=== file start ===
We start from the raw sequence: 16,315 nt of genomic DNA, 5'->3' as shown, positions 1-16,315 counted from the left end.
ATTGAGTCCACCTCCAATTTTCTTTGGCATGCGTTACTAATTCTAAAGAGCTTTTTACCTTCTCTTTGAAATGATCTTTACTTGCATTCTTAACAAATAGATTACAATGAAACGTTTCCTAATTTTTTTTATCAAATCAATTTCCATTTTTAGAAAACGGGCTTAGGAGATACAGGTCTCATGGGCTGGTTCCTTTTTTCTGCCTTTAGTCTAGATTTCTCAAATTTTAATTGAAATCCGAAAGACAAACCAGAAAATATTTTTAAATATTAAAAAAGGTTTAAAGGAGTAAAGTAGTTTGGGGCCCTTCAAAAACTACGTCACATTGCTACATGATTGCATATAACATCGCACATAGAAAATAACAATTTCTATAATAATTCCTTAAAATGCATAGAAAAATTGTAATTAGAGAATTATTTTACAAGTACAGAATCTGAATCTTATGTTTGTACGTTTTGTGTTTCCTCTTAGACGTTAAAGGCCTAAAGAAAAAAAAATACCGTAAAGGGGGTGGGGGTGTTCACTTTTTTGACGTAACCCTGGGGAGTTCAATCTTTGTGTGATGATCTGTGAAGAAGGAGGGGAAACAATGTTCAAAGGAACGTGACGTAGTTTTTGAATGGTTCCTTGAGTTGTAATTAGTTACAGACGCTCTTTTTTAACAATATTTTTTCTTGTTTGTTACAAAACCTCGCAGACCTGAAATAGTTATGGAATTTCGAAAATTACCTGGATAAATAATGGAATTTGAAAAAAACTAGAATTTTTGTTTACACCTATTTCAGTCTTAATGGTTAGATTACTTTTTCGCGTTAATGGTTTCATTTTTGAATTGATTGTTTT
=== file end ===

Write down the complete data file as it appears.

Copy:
We start from the raw sequence: 16,315 nt of genomic DNA, 5'->3' as shown, positions 1-16,315 counted from the left end.
ATTGAGTCCACCTCCAATTTTCTTTGGCATGCGTTACTAATTCTAAAGAGCTTTTTACCTTCTCTTTGAAATGATCTTTACTTGCATTCTTAACAAATAGATTACAATGAAACGTTTCCTAATTTTTTTTATCAAATCAATTTCCATTTTTAGAAAACGGGCTTAGGAGATACAGGTCTCATGGGCTGGTTCCTTTTTTCTGCCTTTAGTCTAGATTTCTCAAATTTTAATTGAAATCCGAAAGACAAACCAGAAAATATTTTTAAATATTAAAAAAGGTTTAAAGGAGTAAAGTAGTTTGGGGCCCTTCAAAAACTACGTCACATTGCTACATGATTGCATATAACATCGCACATAGAAAATAACAATTTCTATAATAATTCCTTAAAATGCATAGAAAAATTGTAATTAGAGAATTATTTTACAAGTACAGAATCTGAATCTTATGTTTGTACGTTTTGTGTTTCCTCTTAGACGTTAAAGGCCTAAAGAAAAAAAAATACCGTAAAGGGGGTGGGGGTGTTCACTTTTTTGACGTAACCCTGGGGAGTTCAATCTTTGTGTGATGATCTGTGAAGAAGGAGGGGAAACAATGTTCAAAGGAACGTGACGTAGTTTTTGAATGGTTCCTTGAGTTGTAATTAGTTACAGACGCTCTTTTTTAACAATATTTTTTCTTGTTTGTTACAAAACCTCGCAGACCTGAAATAGTTATGGAATTTCGAAAATTACCTGGATAAATAATGGAATTTGAAAAAAACTAGAATTTTTGTTTACACCTATTTCAGTCTTAATGGTTAGATTACTTTTTCGCGTTAATGGTTTCATTTTTGAATTGATTGTTTT